In recent years, research has focused on investigating the genetic and epigenetic changes involved in the tumorigenesis of neuroblastoma. High-throughput genome analyses have identified several genetic aberrations that contribute to neuroblastoma development. Intrinsic alterations at the genetic and epigenetic levels both suggest strategies for molecular targeted therapies, and also impose limitations to the use of such treatment for neuroblastoma. Among the genetic aberrations, amplification of oncogenes and loss of tumor suppressor activity play a significant role in tumorigenesis. One of these oncogenes is the human homolog of murine double minute 2 (MDM2, sometimes called HDM2), a negative regulator of p53, which has been found to be amplified in several human malignancies, including neuroblastoma. In addition, MDM2 protein overexpression is often present even in neuroblastomas without MDM2 gene amplification, and is linked to a poorer prognosis of patients . It has been suggested that the presence of T to G single nucleotide polymorphism (SNP) (SNP309; rs2279744) in the promoter region of MDM2 may increase the MDM2-associated malignant activity and contribute to the development of neuroblastoma. Enhanced MDM2 activity leads to inhibition of the p53 pathway and contributes to tumor formation. Under normal conditions, MDM2 binds to p53 and ubiquitinates it. A study by Slack et al. showed that transcriptional activation of MDM2 via MYCN contributes to the decreased p53 activity in neuroblastoma. However, abnormally post-translated p53 has been found to be resistant to MDM2-mediated degradation in neuroblastoma cells, indicating the presence of impairment of p53 function regardless of high levels in the cells. Therefore, MDM2 targeting rather than p53 would be an effective strategy in neuroblastoma cells.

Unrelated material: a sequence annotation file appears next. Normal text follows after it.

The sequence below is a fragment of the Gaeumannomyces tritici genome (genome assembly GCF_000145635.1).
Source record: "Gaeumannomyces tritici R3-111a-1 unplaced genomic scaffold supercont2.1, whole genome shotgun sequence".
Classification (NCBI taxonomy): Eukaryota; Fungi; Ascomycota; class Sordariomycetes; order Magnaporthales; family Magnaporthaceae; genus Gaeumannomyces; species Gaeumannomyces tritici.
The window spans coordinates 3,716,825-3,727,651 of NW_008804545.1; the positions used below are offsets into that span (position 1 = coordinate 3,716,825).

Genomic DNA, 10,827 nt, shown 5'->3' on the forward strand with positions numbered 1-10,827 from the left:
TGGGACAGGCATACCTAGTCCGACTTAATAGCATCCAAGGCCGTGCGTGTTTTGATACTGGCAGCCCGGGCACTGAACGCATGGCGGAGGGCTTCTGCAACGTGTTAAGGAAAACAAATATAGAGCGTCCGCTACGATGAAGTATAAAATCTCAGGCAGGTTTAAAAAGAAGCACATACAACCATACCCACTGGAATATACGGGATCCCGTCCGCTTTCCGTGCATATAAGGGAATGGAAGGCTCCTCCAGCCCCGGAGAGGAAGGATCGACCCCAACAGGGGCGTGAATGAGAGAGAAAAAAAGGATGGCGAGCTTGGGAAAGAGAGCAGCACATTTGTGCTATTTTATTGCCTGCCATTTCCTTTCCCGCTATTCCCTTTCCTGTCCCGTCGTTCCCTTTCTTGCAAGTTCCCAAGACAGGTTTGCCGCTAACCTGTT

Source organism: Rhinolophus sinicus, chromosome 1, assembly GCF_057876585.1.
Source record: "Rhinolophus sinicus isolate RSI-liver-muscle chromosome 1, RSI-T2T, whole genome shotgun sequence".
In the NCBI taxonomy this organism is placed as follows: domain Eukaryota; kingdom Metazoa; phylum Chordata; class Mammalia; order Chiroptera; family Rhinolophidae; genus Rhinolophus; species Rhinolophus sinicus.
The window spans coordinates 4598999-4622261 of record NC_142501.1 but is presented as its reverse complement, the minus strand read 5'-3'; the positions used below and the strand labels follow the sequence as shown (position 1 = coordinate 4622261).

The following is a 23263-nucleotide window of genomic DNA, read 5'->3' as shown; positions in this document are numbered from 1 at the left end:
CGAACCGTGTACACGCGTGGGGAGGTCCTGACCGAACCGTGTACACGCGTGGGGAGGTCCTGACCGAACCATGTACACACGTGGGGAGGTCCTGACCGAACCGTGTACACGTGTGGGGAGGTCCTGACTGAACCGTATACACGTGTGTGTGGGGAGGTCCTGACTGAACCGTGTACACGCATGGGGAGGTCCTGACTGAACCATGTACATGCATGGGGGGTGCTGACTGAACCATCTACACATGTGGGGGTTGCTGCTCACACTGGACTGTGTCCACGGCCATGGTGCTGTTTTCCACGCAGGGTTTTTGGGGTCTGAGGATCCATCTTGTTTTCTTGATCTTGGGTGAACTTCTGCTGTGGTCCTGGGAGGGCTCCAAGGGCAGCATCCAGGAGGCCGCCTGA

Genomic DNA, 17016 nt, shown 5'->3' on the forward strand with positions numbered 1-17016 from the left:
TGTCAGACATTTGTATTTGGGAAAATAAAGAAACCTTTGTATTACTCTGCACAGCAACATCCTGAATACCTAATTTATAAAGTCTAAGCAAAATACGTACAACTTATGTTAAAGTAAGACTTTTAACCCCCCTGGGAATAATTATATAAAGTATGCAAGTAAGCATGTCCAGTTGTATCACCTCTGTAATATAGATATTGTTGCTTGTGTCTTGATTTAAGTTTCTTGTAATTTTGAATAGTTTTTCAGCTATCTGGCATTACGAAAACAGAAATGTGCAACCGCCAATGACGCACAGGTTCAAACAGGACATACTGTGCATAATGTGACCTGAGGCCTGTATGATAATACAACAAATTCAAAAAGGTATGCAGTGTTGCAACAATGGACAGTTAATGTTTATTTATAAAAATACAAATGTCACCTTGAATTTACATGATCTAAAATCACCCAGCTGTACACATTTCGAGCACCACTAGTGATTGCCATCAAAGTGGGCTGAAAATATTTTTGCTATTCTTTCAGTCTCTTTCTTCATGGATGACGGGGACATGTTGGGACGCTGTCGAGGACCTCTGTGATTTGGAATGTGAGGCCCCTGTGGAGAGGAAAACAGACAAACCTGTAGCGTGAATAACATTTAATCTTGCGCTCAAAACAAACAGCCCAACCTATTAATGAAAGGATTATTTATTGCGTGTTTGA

MDM2 has also been found to exhibit non-canonical p53-independent functions that contribute to neuroblastoma growth, progression, and development. In particular, MDM2 stabilizes mRNA of vascular endothelial growth factor (VEGF) by binding directly to 3’ UTR of the mRNA, thus in turn causes the increased translation of VEGF, contributing to the growth of neuroblastoma under hypoxia condition. The ring domain of MDM2 binds to the MYCN mRNA adenylate/uridylate-rich elements (AREs) within the 3’UTR, and thereby increases the MYCN mRNA stability and translation in neuroblastoma cells. In addition, elevated MDM2 expression has also been found to promote multidrug resistance in neuroblastoma cells. Overall, these studies suggest MDM2 is a potential target for anticancer therapy in neuroblastoma.